Eucharistic Readings for the Third Sunday of Easter: Year A
Acts 2:14a,36-41; Psalm 116:1-3, 10-17; 1 Peter 1:17-23; Luke 24:13-35:
“They said to each other, “Were not our hearts burning within us while he was talking to us on the road, while he was opening the scriptures to us?”
Back in my Marine Corps days and on one of my deployments to Italy, I had an Aircraft Maintenance Officer who would often come by my desk in our open hangar and say, “Top” (That was what I was called), “Walk with me, talk with me.” This was his way of having time to share each other’s thoughts about how maintenance things were going in our aircraft squadron. I remember these occasions as “catch up” times.
In more recent years and as a priest, I once had a young woman who asked if she could do spiritual guidance with me, and if so, could we walk around outside as we did it. I agreed but first wanted to have the traditional office conference and then try the “walk with me talk with me” sessions. As it turned out she moved away suddenly and we never got to do the “walk with me talk with me” parts, This was my loss.
In our Lord Jesus’ walk in this story on the road to Emmaus, Cleopas and his companion couldn’t seem to recognize Jesus until he served them dinner, later at “their” home. There, after Jesus had left, they confided between themselves that the opening of the Scriptures caused a burning in their hearts. It truly was an “Ah, ha” moment for them. Our Lord Jesus took both the Scriptures and the Bread and blessed them, and opened (or divided) them, and then gave them. Are you seeing what is happening here? Are you having a moment now?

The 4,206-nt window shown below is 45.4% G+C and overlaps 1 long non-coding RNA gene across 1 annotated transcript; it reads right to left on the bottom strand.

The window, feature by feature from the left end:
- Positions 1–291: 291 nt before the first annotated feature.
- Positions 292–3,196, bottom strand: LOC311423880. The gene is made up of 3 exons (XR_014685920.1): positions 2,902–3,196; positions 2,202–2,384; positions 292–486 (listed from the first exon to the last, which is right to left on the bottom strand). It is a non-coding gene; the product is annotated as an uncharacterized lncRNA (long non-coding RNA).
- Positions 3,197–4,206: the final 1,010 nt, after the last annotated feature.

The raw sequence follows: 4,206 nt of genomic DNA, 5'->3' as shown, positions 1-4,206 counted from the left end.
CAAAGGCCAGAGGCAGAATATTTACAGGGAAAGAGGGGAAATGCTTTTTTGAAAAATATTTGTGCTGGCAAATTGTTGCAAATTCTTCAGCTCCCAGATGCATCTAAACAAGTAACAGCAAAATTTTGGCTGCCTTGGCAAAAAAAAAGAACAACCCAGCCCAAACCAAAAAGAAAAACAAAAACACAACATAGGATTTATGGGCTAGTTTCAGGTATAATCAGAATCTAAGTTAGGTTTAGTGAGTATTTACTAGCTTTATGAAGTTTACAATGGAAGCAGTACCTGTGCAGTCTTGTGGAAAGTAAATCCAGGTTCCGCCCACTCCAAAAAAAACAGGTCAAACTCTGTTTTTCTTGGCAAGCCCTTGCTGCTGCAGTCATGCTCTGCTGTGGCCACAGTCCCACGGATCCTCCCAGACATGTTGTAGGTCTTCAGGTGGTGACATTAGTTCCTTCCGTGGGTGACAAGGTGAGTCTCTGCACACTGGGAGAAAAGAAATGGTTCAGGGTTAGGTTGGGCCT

You and I are Monday morning quarterbacks here, given that we know the story well. But too many of us still don’t get it. Jesus’ story didn’t just begin with his birth. It began long ago in the mighty acts of God in human history. We human beings are beings of our stories. We need to tell them, and we need to listen to the stories of others. Walking guidance may very well be the best spiritual guidance there is. Walking is just an example of doing something that eases the smooth transition of conversation. We could just as easily converse as we did food preparation together, yard work, or a board game, or while playing golf, some say that real business discissions are made on the golf course.
Walking is a good example because it is casual and allows for deep attention to be given to content. Who knows, maybe one day I will do some walking spiritual guidance. I would like to try it in a spiritual context. It worked well in Marine Aviation while deployed in Italy with my boss and me.
Please keep up your thoughts and prayers and hopes for Ukraine, Russia, Sudan, South Sudan and our schools.
As we listen to what the Spirit of God is saying to us, let us live to love and serve, and to teach others to love and serve, while pondering anew what the Almighty can do. John